Caffeine should be cautiously taken in nursing mothers, as this may lead to babies being restless, agitated and colicky. 3-4 cups of coffee or tea a day may result in babies being ok but if baby is sensitive then cutting down on the tea coffee and caffeine soft drinks is advisable. De-caff is always an option!
There is ample evidence to support babies who are breastfed are more successful at weaning and trying different food because mums milk does change in taste and smell depending on what she has eaten.
There are some foods that can have an impact upon the baby’s digestive system if they are eaten by mum. Foods such as cauliflower, sprouts, cabbages, onions and garlic gives flavour and a source of iron, vitamins and micronutrients but can cause gassiness and symptoms of colic in the baby, some diet drinks can also do this as well as dairy. Spicy foods may also be a trigger.
If baby is showing signs of colic and fussiness it can be related to mums maternal diet and keeping a food diary can help to identify if something is a trigger. If baby is showing colic it sometimes can be improved by checking the latch and feeding position first and if you know the Sunday dinner results in the baby being fussy the next day then you can either prepare your day for lots of cuddles time or choose not to eat the ‘suspected food’.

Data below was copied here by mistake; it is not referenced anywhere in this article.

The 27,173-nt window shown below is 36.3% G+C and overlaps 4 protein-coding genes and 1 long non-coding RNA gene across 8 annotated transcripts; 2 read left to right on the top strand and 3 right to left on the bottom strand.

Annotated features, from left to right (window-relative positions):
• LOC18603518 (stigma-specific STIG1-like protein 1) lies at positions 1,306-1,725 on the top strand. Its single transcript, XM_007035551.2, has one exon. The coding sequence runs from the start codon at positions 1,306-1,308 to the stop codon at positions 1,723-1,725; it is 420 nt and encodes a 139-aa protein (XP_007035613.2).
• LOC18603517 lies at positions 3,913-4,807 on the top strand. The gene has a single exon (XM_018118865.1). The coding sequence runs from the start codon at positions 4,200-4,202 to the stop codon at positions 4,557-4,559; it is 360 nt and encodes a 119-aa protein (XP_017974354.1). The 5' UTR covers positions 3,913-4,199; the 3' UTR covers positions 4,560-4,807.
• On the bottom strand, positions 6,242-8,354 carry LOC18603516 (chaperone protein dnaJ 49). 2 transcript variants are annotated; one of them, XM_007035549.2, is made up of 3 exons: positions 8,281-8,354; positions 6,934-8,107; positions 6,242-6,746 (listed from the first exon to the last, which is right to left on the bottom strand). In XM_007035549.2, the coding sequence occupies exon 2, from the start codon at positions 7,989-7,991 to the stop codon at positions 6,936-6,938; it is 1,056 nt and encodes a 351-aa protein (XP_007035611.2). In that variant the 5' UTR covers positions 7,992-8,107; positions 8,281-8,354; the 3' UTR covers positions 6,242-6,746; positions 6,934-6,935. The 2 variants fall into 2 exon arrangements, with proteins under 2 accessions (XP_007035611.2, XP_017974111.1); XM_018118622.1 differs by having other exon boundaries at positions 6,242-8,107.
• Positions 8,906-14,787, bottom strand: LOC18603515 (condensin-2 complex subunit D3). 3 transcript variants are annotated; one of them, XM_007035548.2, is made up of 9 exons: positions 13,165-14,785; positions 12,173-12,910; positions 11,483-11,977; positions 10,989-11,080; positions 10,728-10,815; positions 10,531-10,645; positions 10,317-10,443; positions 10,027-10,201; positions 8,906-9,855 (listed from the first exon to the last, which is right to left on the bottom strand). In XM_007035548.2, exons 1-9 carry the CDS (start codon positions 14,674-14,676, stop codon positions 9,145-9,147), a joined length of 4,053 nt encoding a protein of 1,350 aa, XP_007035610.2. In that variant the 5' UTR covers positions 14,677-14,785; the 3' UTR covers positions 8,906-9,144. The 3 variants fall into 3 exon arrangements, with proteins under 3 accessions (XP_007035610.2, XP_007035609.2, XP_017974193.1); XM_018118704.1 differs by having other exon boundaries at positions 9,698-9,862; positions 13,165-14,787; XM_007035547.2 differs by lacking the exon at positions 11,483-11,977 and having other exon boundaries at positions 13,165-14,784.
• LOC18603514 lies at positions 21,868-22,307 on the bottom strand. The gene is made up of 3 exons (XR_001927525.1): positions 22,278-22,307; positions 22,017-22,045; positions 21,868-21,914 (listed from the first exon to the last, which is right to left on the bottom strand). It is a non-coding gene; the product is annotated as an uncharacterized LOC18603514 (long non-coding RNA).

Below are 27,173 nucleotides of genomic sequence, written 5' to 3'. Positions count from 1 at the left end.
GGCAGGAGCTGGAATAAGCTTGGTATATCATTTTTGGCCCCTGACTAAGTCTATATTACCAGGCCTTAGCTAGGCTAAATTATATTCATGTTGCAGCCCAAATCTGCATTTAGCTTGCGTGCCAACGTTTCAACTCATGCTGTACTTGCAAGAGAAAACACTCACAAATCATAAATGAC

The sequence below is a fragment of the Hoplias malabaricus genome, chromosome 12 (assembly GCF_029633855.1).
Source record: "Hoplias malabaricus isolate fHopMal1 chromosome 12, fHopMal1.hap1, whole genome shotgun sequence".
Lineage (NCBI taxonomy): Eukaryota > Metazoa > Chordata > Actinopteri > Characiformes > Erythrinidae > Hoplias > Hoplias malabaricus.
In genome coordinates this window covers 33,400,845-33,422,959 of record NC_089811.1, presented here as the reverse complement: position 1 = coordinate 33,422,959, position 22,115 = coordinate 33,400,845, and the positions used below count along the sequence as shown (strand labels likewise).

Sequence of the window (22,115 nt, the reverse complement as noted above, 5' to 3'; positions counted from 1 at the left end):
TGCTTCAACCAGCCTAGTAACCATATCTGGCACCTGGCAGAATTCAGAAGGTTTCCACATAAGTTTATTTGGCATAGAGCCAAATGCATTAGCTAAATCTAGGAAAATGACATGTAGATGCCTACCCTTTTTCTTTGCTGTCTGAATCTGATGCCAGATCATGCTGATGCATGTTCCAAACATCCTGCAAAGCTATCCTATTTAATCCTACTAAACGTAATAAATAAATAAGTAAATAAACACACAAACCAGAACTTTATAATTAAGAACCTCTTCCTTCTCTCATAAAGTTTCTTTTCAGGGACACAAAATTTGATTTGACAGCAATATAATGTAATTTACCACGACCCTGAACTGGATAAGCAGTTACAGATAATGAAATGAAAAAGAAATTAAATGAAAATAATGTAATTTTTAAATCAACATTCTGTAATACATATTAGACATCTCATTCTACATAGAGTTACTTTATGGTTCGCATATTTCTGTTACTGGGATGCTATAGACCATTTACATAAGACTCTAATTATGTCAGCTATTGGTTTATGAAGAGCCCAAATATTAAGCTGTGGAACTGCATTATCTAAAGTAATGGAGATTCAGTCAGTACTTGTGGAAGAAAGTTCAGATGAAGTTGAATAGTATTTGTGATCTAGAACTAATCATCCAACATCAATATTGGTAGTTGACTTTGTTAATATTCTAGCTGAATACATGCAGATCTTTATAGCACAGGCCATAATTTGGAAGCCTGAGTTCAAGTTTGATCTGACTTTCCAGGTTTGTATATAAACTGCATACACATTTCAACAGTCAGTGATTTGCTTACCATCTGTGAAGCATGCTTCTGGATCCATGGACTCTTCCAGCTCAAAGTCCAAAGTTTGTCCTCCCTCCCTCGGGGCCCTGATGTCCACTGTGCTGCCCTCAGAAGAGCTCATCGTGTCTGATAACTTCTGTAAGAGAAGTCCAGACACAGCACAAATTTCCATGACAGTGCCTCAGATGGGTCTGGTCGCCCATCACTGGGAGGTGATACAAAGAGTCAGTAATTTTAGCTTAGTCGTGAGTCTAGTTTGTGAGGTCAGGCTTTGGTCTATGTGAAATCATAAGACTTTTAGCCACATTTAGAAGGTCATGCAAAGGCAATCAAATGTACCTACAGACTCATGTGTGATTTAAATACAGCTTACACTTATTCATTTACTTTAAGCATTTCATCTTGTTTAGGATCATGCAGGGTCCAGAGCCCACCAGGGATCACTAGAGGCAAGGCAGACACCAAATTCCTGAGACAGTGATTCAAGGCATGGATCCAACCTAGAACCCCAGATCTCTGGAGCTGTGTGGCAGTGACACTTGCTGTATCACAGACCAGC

Make sure that you are having a healthy diet and breastfeeding mums are advised to take vitamin D -10mcg micrograms daily supplement, if you are also a vegetarian it is also recommended that you take Vitamin B12 supplements
A common sense approach with all foods is advisable, making sure chicken and shellfish is cooked properly; avoid some soft cheese and unpasteurised dairy as you would do if you were pregnant.

Sioned also hosts the Medela breastfeeding Cafe on their Facebook page every Tuesday and I’ve found reading these to be really helpful. Make sure you check them out if you have any questions and submit your own – look out for the below image on their page when the clinic opens on Tuesdays! https://m.facebook.com/medela.uk